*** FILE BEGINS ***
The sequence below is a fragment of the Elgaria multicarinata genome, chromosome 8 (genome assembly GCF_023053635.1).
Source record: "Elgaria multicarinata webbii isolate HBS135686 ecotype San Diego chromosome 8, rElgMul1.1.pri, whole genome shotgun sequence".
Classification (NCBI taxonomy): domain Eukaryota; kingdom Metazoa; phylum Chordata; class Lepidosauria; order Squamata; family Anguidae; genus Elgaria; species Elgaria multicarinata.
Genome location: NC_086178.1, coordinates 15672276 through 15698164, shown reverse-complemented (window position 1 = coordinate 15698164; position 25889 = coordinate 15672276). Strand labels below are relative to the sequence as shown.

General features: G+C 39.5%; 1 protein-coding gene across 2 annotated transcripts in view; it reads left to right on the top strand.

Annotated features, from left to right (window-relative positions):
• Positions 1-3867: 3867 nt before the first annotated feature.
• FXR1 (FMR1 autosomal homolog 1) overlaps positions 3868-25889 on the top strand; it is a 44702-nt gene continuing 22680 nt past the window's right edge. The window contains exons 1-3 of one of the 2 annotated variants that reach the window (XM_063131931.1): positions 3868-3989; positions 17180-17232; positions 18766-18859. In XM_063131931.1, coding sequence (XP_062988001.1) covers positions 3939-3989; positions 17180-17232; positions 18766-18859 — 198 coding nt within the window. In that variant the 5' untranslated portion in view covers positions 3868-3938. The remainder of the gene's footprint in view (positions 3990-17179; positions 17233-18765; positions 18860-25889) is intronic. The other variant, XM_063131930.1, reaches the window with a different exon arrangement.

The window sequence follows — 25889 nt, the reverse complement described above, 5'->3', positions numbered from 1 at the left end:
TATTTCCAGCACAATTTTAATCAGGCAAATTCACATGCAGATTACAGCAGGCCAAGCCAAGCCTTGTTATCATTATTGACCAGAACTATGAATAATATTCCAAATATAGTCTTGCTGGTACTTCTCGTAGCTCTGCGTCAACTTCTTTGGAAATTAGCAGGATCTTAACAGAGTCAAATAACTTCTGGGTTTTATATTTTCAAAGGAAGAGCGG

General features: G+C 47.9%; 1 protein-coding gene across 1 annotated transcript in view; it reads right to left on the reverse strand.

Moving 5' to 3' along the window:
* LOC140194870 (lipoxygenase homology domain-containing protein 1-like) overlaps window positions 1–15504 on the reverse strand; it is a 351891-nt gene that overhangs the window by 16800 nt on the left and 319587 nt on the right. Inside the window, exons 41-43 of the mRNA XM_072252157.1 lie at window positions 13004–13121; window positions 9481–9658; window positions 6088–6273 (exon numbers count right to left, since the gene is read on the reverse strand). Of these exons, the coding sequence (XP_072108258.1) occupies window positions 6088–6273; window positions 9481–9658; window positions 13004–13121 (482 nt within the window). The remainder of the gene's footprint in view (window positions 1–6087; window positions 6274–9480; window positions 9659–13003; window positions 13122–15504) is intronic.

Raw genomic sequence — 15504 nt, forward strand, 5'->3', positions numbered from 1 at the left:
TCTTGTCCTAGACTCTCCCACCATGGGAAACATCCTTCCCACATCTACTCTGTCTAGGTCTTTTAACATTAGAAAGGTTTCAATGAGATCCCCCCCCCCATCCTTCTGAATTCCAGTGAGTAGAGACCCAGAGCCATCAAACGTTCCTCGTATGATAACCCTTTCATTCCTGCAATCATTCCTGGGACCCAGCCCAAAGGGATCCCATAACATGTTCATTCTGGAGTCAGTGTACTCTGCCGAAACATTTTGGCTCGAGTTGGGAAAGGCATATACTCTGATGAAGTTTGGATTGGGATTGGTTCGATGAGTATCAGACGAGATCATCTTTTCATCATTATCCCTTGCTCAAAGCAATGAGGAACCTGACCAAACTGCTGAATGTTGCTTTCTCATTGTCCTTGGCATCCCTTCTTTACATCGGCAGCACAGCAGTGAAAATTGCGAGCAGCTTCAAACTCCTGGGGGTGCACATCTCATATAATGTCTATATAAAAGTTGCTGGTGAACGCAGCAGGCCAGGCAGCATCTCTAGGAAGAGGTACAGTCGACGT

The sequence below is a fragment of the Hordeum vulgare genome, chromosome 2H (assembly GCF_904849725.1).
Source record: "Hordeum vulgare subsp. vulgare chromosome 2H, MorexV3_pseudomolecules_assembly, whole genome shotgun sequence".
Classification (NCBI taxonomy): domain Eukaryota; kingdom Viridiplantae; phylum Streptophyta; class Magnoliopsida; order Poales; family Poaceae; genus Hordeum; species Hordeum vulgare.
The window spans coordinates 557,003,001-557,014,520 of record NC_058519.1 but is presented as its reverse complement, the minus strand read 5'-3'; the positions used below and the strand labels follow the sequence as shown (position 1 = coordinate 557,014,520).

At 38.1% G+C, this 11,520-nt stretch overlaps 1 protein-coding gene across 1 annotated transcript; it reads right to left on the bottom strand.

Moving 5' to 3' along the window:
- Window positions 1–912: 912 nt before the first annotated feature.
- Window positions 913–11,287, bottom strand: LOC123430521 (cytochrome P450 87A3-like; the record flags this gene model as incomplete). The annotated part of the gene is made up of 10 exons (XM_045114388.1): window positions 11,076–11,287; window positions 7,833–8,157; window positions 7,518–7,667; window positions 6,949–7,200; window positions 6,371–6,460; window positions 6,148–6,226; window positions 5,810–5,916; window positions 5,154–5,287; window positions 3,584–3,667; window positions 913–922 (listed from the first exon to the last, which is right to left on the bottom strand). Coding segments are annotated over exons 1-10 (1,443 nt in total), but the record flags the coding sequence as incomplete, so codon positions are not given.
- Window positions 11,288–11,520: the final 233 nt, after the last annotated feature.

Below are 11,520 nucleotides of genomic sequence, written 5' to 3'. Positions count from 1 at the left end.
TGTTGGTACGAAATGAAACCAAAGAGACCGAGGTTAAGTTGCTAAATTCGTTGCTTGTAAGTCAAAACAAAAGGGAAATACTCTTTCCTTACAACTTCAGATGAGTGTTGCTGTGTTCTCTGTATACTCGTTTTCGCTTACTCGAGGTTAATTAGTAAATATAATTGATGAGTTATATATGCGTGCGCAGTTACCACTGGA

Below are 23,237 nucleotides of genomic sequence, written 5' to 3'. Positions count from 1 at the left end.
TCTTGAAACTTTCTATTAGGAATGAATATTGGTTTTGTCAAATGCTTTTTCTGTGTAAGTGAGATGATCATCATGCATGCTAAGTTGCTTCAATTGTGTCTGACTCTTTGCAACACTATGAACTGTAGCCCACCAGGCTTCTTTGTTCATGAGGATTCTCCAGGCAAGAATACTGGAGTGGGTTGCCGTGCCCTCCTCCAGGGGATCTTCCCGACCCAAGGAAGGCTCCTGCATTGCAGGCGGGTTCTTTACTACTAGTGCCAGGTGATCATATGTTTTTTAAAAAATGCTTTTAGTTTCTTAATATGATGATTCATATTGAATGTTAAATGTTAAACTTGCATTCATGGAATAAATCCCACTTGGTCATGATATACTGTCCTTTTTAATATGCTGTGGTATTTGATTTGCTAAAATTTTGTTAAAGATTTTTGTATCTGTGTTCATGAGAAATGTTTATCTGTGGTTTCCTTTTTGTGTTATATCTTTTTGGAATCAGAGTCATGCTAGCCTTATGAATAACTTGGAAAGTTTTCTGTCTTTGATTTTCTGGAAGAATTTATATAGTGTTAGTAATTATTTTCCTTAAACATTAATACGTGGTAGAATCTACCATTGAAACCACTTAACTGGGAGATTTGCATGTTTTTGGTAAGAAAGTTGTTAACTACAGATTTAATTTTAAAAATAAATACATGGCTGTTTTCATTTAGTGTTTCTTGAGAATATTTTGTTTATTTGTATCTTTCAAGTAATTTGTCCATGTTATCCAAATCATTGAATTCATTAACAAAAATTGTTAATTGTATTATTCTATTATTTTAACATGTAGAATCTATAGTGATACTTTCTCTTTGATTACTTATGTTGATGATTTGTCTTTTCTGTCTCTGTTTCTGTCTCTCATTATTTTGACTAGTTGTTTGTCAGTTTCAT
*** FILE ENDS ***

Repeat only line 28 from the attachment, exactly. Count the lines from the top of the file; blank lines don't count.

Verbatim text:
TCTTGAAACTTTCTATTAGGAATGAATATTGGTTTTGTCAAATGCTTTTTCTGTGTAAGTGAGATGATCATCATGCATGCTAAGTTGCTTCAATTGTGTCTGACTCTTTGCAACACTATGAACTGTAGCCCACCAGGCTTCTTTGTTCATGAGGATTCTCCAGGCAAGAATACTGGAGTGGGTTGCCGTGCCCTCCTCCAGGGGATCTTCCCGACCCAAGGAAGGCTCCTGCATTGCAGGCGGGTTCTTTACTACTAGTGCCAGGTGATCATATGTTTTTTAAAAAATGCTTTTAGTTTCTTAATATGATGATTCATATTGAATGTTAAATGTTAAACTTGCATTCATGGAATAAATCCCACTTGGTCATGATATACTGTCCTTTTTAATATGCTGTGGTATTTGATTTGCTAAAATTTTGTTAAAGATTTTTGTATCTGTGTTCATGAGAAATGTTTATCTGTGGTTTCCTTTTTGTGTTATATCTTTTTGGAATCAGAGTCATGCTAGCCTTATGAATAACTTGGAAAGTTTTCTGTCTTTGATTTTCTGGAAGAATTTATATAGTGTTAGTAATTATTTTCCTTAAACATTAATACGTGGTAGAATCTACCATTGAAACCACTTAACTGGGAGATTTGCATGTTTTTGGTAAGAAAGTTGTTAACTACAGATTTAATTTTAAAAATAAATACATGGCTGTTTTCATTTAGTGTTTCTTGAGAATATTTTGTTTATTTGTATCTTTCAAGTAATTTGTCCATGTTATCCAAATCATTGAATTCATTAACAAAAATTGTTAATTGTATTATTCTATTATTTTAACATGTAGAATCTATAGTGATACTTTCTCTTTGATTACTTATGTTGATGATTTGTCTTTTCTGTCTCTGTTTCTGTCTCTCATTATTTTGACTAGTTGTTTGTCAGTTTCAT